“Hey! Jerk off—” He cut off midsentence. He was looking at the back of the man who had gotten the better of him. Something didn’t seem right…something was off from the guy he had seen nearly pissing his pants with fear earlier. He seemed…more there: larger, stronger…darker. He began to panic. Who the hell is this guy? I have to get out of here, now. This is bad.
“You should just shut right the hell up if you know what’s good for you, my stupid friend,” the man said. There was no hint of any emotion in his voice. It sounded automated, like an old answering machine tape. There was no way this was the same guy, only logic (even his limited one) told him it had to be. The man just continued to waltz forward.
“Who are you,” Delbourne asked, barely above a whisper.
“Well, for starters, I’m a guy that’s seen it all, my friend, just as I’m sure you have.” He noticed the guy’s voice now had humor in it, but it was sour, like milk that had gone bad. It seemed like a cheap imitation of the real deal.
“I’m also the guy who lost it all, the guy who took it all, and the guy who will preserve it all, wrapped into one big package,” then he stopped, turned his head, and winked at Marvin. Marvin’s breath caught in his throat. He hadn’t seen the guy up-close until now. The man had winked with an eye which had turned completely red, taking the place of the former whites, leaving a bright blue pond in the middle of a red sea, all of which was flowing into a hole of endless darkness and understanding.
“Nope! Sorry to surprise you, son, but he’s not here! Hell, you might think he never would have even existed if you look around.” A soulless, giddy laugh climbed out of his throat. It made Marvin’s skin crawl. He continued, “As you’re so fond of reminding yourself all of the time. Isn’t that right, Marvin?”
“No! How do you know my name?! I never told you nothin’,” Marvin screamed. In his terrified state, he was completely unaware that his bladder had let go, and that his urine was freezing his overalls and genitals. He’s a monster. He’s not human, it’s happened to him! The thing got’im! How is he alive? I’ve never seen it this way before! His thoughts became confused and jumbled. The guy stopped, craned his head to the side, like a bird listening for its brethren, and then it snapped straight again.
The man chuckled. “You call me the monster? At least I don’t eat other men! What dark hell did you climb out of? At least I still have a human side left, you miserable little prick.” The man’s expression became neutral, and Marvin thought it was worse than any emotion.
“I did what I had to survive!” Marvin shouted defiantly, lying and he realized – too late – it had been a bad idea to lie. This thing had been reading his thoughts the entire time. A boot flew from the right and nearly sent Marvin’s head rocketing off his spine. Dark flowers and stars bloomed across his field of vision. They ate his consciousness like carnivorous plants.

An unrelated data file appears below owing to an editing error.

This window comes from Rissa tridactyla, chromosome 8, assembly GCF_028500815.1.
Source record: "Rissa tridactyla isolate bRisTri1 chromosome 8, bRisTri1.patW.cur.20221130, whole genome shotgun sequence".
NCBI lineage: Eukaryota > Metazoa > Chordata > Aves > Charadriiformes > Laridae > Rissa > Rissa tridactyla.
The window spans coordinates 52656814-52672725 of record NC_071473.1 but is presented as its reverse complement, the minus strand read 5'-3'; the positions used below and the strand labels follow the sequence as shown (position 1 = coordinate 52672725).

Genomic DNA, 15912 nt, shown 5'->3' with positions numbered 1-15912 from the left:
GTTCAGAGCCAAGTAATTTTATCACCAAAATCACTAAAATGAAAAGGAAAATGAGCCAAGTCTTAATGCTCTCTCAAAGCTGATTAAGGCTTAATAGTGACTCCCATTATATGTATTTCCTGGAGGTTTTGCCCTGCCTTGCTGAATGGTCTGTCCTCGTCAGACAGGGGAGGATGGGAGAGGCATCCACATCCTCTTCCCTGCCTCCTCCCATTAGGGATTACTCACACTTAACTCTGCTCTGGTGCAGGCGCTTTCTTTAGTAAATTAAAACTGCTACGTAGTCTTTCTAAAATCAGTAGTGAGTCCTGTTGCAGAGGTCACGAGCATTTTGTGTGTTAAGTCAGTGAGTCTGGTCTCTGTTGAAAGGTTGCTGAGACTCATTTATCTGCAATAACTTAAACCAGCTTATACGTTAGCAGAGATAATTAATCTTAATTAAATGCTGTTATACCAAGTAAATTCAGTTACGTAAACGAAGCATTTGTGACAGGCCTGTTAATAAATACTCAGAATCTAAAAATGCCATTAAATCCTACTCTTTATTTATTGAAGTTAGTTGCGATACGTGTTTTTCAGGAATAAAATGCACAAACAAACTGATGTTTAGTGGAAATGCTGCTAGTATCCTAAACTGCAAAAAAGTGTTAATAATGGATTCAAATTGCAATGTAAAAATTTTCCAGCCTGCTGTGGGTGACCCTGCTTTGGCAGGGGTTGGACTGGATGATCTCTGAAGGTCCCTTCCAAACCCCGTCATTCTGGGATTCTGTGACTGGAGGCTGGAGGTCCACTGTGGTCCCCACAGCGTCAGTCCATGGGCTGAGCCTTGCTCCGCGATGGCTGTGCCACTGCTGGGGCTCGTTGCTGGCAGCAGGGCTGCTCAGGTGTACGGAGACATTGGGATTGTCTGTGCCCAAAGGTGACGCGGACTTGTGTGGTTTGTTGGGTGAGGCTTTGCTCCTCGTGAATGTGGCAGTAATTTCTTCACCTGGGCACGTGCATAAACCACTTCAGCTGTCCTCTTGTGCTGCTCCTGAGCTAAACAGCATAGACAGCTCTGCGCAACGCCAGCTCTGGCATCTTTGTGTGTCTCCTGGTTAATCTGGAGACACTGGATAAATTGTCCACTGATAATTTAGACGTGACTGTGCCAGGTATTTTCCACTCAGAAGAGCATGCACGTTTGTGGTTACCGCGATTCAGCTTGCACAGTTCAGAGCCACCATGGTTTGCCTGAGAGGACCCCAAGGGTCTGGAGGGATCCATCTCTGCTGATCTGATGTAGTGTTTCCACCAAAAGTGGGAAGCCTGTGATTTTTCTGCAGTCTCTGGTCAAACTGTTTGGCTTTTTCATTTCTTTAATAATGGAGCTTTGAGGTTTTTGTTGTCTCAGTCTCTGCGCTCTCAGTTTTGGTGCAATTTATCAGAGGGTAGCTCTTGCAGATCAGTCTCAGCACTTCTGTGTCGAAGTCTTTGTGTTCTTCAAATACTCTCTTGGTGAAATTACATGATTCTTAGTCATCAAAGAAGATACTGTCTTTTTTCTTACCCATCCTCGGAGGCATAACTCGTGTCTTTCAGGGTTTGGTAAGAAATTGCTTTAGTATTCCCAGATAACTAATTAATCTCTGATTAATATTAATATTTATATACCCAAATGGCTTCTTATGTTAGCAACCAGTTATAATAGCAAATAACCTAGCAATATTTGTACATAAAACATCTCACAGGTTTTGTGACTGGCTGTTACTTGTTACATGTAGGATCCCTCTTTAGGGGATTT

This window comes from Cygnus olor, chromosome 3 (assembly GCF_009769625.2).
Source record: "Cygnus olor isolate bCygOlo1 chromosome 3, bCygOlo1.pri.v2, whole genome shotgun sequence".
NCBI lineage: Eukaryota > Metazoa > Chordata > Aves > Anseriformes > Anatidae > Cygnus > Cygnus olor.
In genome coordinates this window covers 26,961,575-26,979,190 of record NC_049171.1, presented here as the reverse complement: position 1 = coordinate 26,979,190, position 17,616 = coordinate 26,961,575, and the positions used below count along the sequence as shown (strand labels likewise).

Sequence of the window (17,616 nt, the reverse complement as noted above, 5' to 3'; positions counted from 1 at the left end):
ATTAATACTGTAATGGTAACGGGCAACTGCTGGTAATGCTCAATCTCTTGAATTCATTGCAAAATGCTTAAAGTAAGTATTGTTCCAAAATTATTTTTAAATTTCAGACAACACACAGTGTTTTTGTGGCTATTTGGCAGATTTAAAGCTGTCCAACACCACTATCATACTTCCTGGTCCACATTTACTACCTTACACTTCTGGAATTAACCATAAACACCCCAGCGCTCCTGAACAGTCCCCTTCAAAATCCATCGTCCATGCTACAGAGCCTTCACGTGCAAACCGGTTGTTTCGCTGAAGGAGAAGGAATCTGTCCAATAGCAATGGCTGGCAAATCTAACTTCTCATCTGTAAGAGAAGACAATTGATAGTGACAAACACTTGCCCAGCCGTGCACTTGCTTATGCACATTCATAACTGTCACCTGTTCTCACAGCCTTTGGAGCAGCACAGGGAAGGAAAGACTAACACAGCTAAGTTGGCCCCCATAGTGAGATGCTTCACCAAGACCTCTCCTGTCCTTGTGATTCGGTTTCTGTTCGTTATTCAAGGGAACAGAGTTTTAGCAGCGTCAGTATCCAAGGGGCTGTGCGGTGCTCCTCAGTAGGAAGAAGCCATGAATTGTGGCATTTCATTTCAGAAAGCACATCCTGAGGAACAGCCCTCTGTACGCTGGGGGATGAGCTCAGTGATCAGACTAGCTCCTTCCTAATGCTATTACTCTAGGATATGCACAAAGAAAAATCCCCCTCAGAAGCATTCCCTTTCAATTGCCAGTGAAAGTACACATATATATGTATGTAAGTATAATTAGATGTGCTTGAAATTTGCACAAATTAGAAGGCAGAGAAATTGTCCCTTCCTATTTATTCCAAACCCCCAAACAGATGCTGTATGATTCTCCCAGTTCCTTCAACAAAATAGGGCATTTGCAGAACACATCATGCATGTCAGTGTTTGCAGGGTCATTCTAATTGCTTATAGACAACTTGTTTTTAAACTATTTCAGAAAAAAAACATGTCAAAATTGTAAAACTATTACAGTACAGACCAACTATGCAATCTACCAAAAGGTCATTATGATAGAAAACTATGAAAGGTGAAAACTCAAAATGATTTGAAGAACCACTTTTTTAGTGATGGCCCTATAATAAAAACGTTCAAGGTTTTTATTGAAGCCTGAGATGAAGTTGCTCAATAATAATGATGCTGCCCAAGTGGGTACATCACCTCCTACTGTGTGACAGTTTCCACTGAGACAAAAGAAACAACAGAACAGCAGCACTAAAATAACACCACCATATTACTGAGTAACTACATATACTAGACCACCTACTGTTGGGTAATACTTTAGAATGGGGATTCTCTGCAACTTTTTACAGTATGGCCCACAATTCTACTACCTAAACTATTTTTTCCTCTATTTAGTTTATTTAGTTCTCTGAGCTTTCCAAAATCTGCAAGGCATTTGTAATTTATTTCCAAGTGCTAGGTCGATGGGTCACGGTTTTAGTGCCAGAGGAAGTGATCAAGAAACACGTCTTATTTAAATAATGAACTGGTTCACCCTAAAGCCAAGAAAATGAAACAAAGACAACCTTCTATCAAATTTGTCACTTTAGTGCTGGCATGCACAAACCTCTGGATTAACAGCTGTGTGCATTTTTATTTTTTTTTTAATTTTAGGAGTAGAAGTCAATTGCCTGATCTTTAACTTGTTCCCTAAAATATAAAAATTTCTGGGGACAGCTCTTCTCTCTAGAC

As the world began to slowly appear once more, he was vaguely aware of a crackling sound, and a very strong ache coming from the right hemisphere of his head. Warmth had somehow crept back into his cold-soaked bones. He blinked to push away the unconsciousness which threatened to engulf him once more in its deep waves.
“Where,” he inquired to nobody in particular.
“Welcome to my humble abode, boy,” said a figure from the shadows to his right. A scream rose in his throat, but he choked on it, and it refused to come out. Marvin’s eyes dashed all over the place. He didn’t even realize they were looking for any possible escape route. He was in an old log cabin which looked like it hadn’t seen a good repair in years. Split wood was everywhere. There were no windows. He only saw two doors, one to the left and to the right. He had a premonition that if he entered one of them, it would be the end.
“Settle down now. I’d like to have a conversation, if that is okay with you?” He didn’t wait for Marvin’s acknowledgement – and with a smile on his face – continued, “I do what I have to do to protect myself, him, and my family. Don’t you agree that is honorable?” Marvin knew what could happen if he even so much as thought the wrong thing, so he just nodded in agreement. The man’s smile faltered for a moment and returned. “Well, I guess a thing like you doesn’t really know what honor is. You think I’m crazy? It’s alright. We both live here now. You could never understand.” Does this guy have split personality or some crazy shit? I’m done for if he’s a wacko. The guy lowered his head and shook it back and forth. Marvin knew his mistake almost instantly at this motion.
“NOO! I’m sorry, mister. I can’t help it. I’m just thinkin’, please. Stay outta my head.” The man leaned forward out of the shadows, as the fire cast an insane glow across his red eyes. No humanity resided within them, only emptiness called them home. Marvin began to weep.
“Unfortunately for the both of us, I can’t do that,” the man said, and this brought another giddy laugh to his lips, which only caused Marvin to cry harder. He reposed himself and continued, “As I was saying before, I have to protect my livelihood and my family. I know it’s hard for you to understand the concept of family, considering you killed your brother and ate him.” He clicked his tongue chidingly at Marvin. “How could someone do that to one they’d once loved? It’s maddening really,” The man said as he leaned back in his wooden chair. It creaked beneath the his full frame. It was only used to emaciated bodies sitting on it. He put his hand to his beard and rubbed it thoughtfully. “I’ll tell you what, son. I’m going to give you a chance at redemption. How does that sound?” Marvin was now on the verge of hysterics, he was beginning to find breathing – something he had found easy for the last forty years, despite smoking a pack every two days – difficult.